12 Important Factors Impelling the Process of Globalisation

i. Liberalisation of Capital Markets:

With the digitization of capital, investments have flowed more freely across international borders. Liberalisation of capital markets has clearly created many opportunities, though risks have also increased due to currency fluctuations and ‘interlinked financial markets.

ii. Advances in Technology and Accelerating Information Flows:

Rapid technological progress has had direct impacts on globalisation. Shift to manufacturing from agriculture, especially for the developing countries, has been the direct impact. Communication and information technologies have facilitated exchanging information and conducting transactions quickly and cheaply, diminishing the barriers of distance and international borders.

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These changes have spawned new industries and created new opportunities. The flow of information accelerated the diffusion of innovation between countries to manage cross border innovation, develop new products and services for a global market, and protect intellectual property. The cost of moving too slowly can be enormous.

iii. Mobility of People:

The mobility of people has increased a lot. This is because of several factors. The populations of industrialised countries are getting older. The cheaper workers in emerging economies have received the best education, which makes them competitive in world labor market. Migration is increasing. Some of the people opine that an increase in the freedom of labor movement will be indispensable in the future.

iv. Mobility of Products:

Barriers to trade are falling, largely due to the efforts of GATT and the WTO. In general, the possibility of selling any product anywhere in the world is becoming a reality. This creates more opportunities for businesses to enter diverse markets more easily. Competition has given it a further fillip.

v. Falling International Trade Costs:

A broad definition of trade costs includes policy barriers (tariffs and non-tariff barriers), transportation costs (freight and time costs) as well as communication costs and other information costs, enforcement costs, exchange rate costs, legal and regulatory costs and local distribution costs. In terms of an ad valorem tax equivalent, international trade costs have been estimated to represent 74% and local distributional costs 55%.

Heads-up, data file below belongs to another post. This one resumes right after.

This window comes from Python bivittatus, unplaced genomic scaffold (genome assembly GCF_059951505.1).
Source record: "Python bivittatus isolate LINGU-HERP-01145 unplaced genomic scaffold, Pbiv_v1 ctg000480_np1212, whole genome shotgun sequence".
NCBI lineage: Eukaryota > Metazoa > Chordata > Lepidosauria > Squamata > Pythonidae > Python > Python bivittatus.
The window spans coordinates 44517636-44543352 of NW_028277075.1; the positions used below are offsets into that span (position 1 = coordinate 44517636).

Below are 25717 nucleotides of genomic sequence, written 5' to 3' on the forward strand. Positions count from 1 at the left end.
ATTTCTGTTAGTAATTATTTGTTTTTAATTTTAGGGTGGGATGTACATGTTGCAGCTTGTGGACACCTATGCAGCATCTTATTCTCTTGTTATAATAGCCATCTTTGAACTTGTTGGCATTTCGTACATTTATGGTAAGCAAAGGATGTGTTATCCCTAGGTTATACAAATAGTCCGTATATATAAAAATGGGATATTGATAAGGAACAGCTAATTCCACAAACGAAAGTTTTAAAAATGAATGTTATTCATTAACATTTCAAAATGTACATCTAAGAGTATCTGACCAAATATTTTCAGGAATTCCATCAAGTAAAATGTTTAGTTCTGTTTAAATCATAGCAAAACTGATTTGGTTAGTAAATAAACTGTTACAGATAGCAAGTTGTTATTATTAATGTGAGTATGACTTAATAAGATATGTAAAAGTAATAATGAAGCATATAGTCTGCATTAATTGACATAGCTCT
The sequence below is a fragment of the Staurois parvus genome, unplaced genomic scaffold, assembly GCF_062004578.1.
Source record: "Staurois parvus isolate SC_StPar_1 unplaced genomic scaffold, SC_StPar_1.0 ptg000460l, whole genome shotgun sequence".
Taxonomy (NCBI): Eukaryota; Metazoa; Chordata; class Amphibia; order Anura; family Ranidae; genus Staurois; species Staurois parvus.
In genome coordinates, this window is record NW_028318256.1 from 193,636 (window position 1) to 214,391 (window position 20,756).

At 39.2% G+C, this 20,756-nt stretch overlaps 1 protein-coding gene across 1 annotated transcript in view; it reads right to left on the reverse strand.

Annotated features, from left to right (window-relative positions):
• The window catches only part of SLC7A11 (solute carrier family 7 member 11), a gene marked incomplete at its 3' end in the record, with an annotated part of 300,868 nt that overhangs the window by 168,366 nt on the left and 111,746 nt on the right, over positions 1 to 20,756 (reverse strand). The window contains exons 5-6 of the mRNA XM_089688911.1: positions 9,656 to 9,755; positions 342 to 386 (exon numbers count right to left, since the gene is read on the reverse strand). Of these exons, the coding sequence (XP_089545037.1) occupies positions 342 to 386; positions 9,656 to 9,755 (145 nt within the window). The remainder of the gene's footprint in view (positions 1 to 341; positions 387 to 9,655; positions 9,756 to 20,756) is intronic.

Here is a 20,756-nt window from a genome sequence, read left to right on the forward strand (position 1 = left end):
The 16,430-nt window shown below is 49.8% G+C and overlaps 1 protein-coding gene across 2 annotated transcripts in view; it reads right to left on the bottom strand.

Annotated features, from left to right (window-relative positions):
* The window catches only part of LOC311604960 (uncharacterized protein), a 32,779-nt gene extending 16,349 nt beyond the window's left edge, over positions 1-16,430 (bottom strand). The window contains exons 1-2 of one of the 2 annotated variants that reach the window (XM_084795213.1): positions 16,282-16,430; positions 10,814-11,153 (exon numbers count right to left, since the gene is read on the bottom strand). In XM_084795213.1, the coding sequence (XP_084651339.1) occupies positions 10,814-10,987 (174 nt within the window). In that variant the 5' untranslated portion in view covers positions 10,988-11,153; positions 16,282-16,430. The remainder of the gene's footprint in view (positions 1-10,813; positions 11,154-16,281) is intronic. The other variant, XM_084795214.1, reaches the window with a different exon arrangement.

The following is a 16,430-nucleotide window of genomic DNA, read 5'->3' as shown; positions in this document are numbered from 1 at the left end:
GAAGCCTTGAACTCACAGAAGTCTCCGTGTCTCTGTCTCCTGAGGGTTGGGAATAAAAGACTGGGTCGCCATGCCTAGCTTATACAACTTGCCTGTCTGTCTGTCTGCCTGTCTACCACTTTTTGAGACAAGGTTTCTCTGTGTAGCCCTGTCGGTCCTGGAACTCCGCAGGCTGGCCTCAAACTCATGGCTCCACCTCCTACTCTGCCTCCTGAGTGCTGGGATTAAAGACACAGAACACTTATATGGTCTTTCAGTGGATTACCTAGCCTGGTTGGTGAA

Here we shall not talk of tariffs (already down to minimum post-WTO), and non-tariff berriers, which have been dealt with in greater detail elsewhere.

With regard to transport by road, the trucking costs have been falling by 2% per year; railroads show a decline from over 28 cents per ton-mile in 1890 to 2.3 cents in 2000. Air transport costs (measured in terms of revenue per ton-kilometre) dropped by 92% between 1955 and 2004. Containerization has made shipping comfortable and convenient.

Modern shipping charges have been lowered significantly. Cost of communication has fallen considerably. Technological developments and regulatory reforms have contributed to a substantial reduction in the cost of telecommunication services. Internet access has increased over time. Also the movement of people across countries has increased due to decline in cost of transportation.

vi. Decline in Transportation Costs:

The mobility of people and cargo is partly because of the decline in transportation costs. Increased capacities and new technologies have reduced costs to the point that materials that were too bulky to transport long distances are now manufactured in a single location and shipped to the rest of the world.

vii. Global Regulatory Harmonisation:

This harmonisation is because of two reasons. First, as firms transact more across country boundaries and compete on a global basis, the need for homogeneous regulations increases, as seen in the standardisation of international accounting rules. Second, greater diffusion of concerns about environmental issues, such as global warming. Businesses often feel the greatest impacts of these regulations, both positively and negatively. Clear and uniform rules can help in reducing uncertainty and level the playing field across the globe.